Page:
CHO Mouth Rinse Ameliorates Neuromuscular Response with Lower Endogenous CHO Stores.
ATAIDE-SILVA, THAYS; GHIARONE, THAYSA; BERTUZZI, ROMULO; STATHIS, CHRISTOS GEORGE; LEANDRO, CAROL GOIS; LIMA-SILVA, ADRIANO EDUARDO
Medicine & Science in Sports & Exercise.
48(9):1810-1820, September 2016.
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Purpose: This study aimed to investigate carbohydrate (CHO) mouth rinse response on neuromuscular activity, fuel oxidation rates, and cycling performance with different initial levels of endogenous CHO availability.
Methods: In a double-blind, randomized placebo-controlled design, eight males completed six experimental mouth rinse trials: CHO (6.4% maltodextrin) or placebo solution in a fed state (FED), 12-h fasted state (FAST), or a combined exercise-depleted muscle glycogen and 12-h fasted state (DEP). Trials consisted of 30-min cycling at 90% of gas exchange threshold, followed by a 20-km cycling time trial. Plasma lactate, plasma glucose, oxygen uptake, and EMG activity were measured, and CHO and fat oxidation rates were calculated.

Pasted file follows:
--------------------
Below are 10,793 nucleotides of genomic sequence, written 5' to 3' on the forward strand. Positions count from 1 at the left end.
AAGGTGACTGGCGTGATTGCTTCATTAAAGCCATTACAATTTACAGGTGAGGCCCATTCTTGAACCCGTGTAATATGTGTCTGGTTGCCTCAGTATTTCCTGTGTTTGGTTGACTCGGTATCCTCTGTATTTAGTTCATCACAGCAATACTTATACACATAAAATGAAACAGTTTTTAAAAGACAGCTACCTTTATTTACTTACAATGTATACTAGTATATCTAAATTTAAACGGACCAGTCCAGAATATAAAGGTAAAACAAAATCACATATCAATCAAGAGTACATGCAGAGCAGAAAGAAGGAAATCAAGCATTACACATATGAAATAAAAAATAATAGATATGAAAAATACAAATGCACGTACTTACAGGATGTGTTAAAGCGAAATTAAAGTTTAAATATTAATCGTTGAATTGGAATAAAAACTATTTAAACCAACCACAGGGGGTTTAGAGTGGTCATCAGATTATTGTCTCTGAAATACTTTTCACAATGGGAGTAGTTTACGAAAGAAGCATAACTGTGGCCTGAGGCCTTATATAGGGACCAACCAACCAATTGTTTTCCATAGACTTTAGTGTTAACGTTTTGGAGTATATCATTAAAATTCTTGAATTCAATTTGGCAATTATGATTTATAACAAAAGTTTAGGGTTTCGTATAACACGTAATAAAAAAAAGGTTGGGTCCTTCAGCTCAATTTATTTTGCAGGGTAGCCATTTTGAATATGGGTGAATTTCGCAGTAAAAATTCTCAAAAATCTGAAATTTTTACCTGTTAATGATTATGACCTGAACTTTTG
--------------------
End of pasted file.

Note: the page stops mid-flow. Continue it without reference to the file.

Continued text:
Results: CHO mouth rinse maintained higher plasma glucose levels as the constant load exercise progressed (P = 0.023). The reduced EMG activity in the DEP condition with the placebo during constant load exercise was ameliorated with CHO mouth rinse (P < 0.01). Furthermore, the power output and the EMG activity throughout the 20-km time trial were reduced in the DEP condition with placebo but were both restored with CHO mouth rinse (P < 0.05). Time trial performance was only improved with CHO in the DEP compared with the corresponding placebo (P < 0.05), and no differences between supplements were observed in the FED or FAST states. Analyses of the qualitative inference showed "benefit very likely" of CHO mouth rinse on exercise performance in DEP, "possibly benefit" in FAST, and "negligible or trivial" in FED. CHO mouth rinse had no effect on CHO and fat oxidation rates in either exercise mode.
Conclusion: The CHO mouth rinse influences exercise performance when endogenous CHO availability is low, and an enhanced central motor drive is potentially the main influencing mechanism.
(C) 2016 American College of Sports Medicine